“Repair, not replace” has been the trend for newly opened businesses in the Milk District.
Zac Alfson is the executive director of the Milk Street District and spent a portion of his time speaking at the State of the Milk about commercial buildings in the district that have been repurposed by their new tenants. He said Main Street Districts are rooted in historic preservation.
“The idea is that if your historic structures are well-loved, well taken care of and have a successful business community within them, they won’t fall victim to the wrecking ball,” Alfson said. “We’ve been very fortunate over the last year or so to have three amazing projects come online that are adaptive reuse.”
Adaptive reuse is when a building is reused for a purpose other than what it was originally designed for. Sideward Brewing, Alchemy Hair Salon and the Barton Malow Company all decided to relocate to the Milk District in the past year.
Rather than build anew, these companies elected to renovate existing structures to fit their purpose. Alchemy converted a dental/medical building to a hair studio; Sideward converted a warehouse into a brewery; and the Barton Malow Company repurposed Barnie’s Coffee and Tea warehouses into a corporate office building.
Representatives from Alchemy, Barton Malow and Sideward were invited to speak at a panel during the State of the Milk, which was held July 31 at the Plaza Live.
“I think what we idolized about other cities and their breweries was that all these places have character because there’s history to them,” said Mandy Protheroe, general manager and co-founder of Sideward Brewing. “What we noticed a lot here — not to poke at anybody — but a lot of it is going into strip malls because that’s what’s available to us. To try to fabricate that history or character is almost a task in and of itself.”
When the owners of Sideward Brewing were deciding on a location for their new business, the community feel of the Milk District made a difference.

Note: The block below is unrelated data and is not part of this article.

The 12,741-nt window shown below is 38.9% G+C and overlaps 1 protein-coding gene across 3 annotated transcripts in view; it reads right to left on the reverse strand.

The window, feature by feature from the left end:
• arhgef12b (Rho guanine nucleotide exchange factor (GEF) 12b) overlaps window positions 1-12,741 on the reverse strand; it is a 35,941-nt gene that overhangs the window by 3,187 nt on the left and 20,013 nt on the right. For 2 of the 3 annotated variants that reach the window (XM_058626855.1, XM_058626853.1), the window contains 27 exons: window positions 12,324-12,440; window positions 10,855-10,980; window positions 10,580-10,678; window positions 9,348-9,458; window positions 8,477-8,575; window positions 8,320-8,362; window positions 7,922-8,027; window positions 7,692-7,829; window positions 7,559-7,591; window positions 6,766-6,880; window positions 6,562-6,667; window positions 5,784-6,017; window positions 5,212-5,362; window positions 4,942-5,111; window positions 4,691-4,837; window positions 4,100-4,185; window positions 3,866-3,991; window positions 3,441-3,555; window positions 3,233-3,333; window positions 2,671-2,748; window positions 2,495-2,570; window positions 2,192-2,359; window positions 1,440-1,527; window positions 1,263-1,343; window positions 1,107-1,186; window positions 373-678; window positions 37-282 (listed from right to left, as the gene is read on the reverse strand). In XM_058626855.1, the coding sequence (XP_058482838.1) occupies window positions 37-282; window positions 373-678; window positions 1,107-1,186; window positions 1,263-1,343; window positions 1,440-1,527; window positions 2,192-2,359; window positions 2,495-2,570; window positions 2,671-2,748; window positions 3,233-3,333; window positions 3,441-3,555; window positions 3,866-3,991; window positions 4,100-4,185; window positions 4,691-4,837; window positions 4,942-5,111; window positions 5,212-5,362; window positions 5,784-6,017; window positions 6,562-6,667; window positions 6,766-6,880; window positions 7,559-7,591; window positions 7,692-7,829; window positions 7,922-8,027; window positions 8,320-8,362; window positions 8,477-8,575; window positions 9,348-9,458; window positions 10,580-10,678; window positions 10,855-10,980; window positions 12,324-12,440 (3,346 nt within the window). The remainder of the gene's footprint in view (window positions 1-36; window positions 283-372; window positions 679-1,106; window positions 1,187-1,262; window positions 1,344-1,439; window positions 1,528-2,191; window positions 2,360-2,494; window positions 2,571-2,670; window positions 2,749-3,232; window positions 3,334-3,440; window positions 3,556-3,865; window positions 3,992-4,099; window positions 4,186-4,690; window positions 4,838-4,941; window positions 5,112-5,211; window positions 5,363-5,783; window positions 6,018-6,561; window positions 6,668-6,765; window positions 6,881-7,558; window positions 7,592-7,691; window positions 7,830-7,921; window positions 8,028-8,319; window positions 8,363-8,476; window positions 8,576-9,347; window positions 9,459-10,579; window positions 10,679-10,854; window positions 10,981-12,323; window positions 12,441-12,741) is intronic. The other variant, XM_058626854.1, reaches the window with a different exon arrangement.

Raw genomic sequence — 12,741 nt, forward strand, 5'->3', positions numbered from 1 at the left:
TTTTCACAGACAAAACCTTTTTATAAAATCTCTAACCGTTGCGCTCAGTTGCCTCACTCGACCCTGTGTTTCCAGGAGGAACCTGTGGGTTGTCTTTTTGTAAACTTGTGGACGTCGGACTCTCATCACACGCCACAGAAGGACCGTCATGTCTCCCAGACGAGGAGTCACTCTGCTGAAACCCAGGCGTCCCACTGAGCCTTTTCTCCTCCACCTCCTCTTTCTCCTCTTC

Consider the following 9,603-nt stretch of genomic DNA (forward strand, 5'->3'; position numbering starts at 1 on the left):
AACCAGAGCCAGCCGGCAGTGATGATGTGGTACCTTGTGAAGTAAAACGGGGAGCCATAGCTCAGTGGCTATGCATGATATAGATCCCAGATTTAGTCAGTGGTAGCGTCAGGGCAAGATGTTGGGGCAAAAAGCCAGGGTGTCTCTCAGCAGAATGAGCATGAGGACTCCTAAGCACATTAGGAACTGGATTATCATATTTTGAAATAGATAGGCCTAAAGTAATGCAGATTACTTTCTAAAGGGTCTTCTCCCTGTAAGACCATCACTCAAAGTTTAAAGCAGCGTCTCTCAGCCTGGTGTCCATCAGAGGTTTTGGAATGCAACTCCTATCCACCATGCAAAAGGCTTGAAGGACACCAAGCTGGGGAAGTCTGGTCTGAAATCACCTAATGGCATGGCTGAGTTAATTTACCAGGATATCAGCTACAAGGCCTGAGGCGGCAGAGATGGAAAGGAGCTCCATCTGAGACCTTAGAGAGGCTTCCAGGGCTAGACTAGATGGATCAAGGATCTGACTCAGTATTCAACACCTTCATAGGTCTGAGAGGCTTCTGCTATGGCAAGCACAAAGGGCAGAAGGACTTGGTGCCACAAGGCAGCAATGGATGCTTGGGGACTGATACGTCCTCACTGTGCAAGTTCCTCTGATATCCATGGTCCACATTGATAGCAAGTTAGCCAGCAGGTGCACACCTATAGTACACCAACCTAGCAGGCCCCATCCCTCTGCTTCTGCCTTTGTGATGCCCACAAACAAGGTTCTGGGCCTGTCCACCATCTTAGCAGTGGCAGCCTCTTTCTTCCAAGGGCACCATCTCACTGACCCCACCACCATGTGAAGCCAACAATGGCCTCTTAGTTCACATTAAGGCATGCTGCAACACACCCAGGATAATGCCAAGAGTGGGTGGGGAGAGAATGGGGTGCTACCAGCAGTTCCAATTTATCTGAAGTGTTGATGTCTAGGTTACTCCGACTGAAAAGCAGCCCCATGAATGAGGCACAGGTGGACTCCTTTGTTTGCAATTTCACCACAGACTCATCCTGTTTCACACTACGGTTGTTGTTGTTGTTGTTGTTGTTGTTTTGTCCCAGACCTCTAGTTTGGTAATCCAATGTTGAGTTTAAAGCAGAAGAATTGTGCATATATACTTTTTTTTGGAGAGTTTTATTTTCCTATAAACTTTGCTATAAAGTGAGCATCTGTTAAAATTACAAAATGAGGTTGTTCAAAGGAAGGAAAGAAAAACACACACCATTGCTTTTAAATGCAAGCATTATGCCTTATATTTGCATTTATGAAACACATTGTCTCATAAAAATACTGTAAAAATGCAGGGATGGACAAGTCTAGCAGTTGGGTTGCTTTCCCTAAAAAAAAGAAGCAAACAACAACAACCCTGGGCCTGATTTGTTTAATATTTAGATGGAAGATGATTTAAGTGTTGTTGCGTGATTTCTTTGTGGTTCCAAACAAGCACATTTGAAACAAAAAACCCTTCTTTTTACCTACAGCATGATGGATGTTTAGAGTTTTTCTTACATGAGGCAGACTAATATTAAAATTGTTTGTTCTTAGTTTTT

“I feel like the community aspect is important. Going into a neighborhood that we all believe in is super important to me and the people in this room,” Protheroe said at the State of the Milk. “[Sideward Co-Founder] Garrett [Ward] and I had a lot of friends move away a few years ago, saying ‘Orlando sucks,’ and I just don’t think they tried hard enough, honestly. So, helping at least try to nourish that sense of community is important. It’s why we’re here.”
Alchemy outgrew their College Park location and opted to move to a former dental/medical building in the Milk District. Gabby Lothrop is the project manager of Alchemy and said that their current location has more than double the square footage of the former location.
“[Corrinne Gammichia] has been running Alchemy for 20 years, and she had reached a point in the original College Park location where she had 42 employees in under 1,500 square feet,” Lothrop said.
Lothrop said Gammichia asked customers on social media where they should relocate, and the Milk District was the most popular destination.
Chris Moeller is the vice president of Barton Mallow Company and said the decision on where to move the company was decided by a company-wide survey. Responses showed that employees’ most desired amenities included surface parking, plenty of dining options and a sense of neighborhood.
Moeller said within two weeks of moving in, neighboring businesses came by with bagels and doughnuts welcoming them to the community. He said that being part of a community, not an office building, was a major reason Barton Mallow decided to repurpose a building in the Milk District for their new office space.
“We just loved the location,” Moeller said. “We wanted to be part of a neighborhood and not part of downtown, high-rise office buildings.”